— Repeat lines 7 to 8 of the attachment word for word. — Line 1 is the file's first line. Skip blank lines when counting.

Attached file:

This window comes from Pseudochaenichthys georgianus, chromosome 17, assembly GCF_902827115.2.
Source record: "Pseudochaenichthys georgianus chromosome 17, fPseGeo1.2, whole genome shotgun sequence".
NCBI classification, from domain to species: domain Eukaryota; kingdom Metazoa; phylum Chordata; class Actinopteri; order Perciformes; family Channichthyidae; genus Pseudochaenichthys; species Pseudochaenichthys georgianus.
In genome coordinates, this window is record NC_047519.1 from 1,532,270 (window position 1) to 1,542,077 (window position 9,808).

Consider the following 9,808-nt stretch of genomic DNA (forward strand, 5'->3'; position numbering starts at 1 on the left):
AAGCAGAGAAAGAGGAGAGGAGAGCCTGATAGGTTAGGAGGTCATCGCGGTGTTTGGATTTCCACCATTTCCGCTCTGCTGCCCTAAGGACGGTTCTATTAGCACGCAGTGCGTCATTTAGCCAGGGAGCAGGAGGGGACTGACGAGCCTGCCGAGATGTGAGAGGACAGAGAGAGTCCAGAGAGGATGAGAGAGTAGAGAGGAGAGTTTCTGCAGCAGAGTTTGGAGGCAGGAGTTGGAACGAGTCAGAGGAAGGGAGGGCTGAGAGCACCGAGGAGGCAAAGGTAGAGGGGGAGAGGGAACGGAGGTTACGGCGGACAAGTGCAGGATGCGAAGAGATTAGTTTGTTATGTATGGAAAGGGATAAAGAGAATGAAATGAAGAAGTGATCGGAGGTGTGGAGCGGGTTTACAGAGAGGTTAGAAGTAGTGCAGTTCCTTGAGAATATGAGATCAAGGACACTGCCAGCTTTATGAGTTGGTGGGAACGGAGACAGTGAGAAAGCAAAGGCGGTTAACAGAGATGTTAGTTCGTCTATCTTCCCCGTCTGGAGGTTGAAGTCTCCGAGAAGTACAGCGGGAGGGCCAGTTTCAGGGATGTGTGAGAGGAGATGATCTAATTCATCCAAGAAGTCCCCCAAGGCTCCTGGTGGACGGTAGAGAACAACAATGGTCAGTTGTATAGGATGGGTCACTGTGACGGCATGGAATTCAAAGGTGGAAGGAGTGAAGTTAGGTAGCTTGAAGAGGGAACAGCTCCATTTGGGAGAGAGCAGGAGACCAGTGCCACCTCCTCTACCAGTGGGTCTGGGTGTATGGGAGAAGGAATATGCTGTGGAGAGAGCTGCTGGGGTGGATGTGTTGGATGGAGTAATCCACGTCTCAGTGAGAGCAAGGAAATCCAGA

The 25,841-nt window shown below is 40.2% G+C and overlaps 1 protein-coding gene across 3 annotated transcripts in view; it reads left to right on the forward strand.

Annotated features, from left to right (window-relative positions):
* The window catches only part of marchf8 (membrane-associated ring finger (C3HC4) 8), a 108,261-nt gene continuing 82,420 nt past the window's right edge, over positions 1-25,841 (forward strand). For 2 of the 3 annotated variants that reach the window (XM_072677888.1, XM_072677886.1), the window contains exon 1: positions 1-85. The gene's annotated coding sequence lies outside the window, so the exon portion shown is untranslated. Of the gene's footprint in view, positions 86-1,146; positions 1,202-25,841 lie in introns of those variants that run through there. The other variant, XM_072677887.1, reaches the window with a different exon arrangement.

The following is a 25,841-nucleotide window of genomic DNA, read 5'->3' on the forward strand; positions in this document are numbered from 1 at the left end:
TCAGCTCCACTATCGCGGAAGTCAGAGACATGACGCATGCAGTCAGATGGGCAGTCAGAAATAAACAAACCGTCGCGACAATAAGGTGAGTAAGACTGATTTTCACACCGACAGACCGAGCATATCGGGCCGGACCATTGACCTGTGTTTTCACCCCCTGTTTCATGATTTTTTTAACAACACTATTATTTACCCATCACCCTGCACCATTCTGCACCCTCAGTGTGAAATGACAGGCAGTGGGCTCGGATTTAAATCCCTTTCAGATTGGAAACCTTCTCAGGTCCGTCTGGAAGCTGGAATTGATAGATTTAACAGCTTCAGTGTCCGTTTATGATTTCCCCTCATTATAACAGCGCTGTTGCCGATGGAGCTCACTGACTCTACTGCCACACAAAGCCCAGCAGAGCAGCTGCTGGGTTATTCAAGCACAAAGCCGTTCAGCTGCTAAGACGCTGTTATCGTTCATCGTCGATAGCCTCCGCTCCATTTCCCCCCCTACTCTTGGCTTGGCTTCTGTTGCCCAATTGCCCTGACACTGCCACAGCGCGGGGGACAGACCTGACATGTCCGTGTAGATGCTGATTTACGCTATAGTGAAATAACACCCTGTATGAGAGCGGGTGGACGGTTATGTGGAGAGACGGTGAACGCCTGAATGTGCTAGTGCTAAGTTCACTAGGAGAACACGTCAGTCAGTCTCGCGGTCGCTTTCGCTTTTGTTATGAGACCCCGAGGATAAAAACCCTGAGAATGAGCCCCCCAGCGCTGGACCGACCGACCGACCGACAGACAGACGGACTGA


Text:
The 25,841-nt window shown below is 40.2% G+C and overlaps 1 protein-coding gene across 3 annotated transcripts in view; it reads left to right on the forward strand.

Annotated features, from left to right (window-relative positions):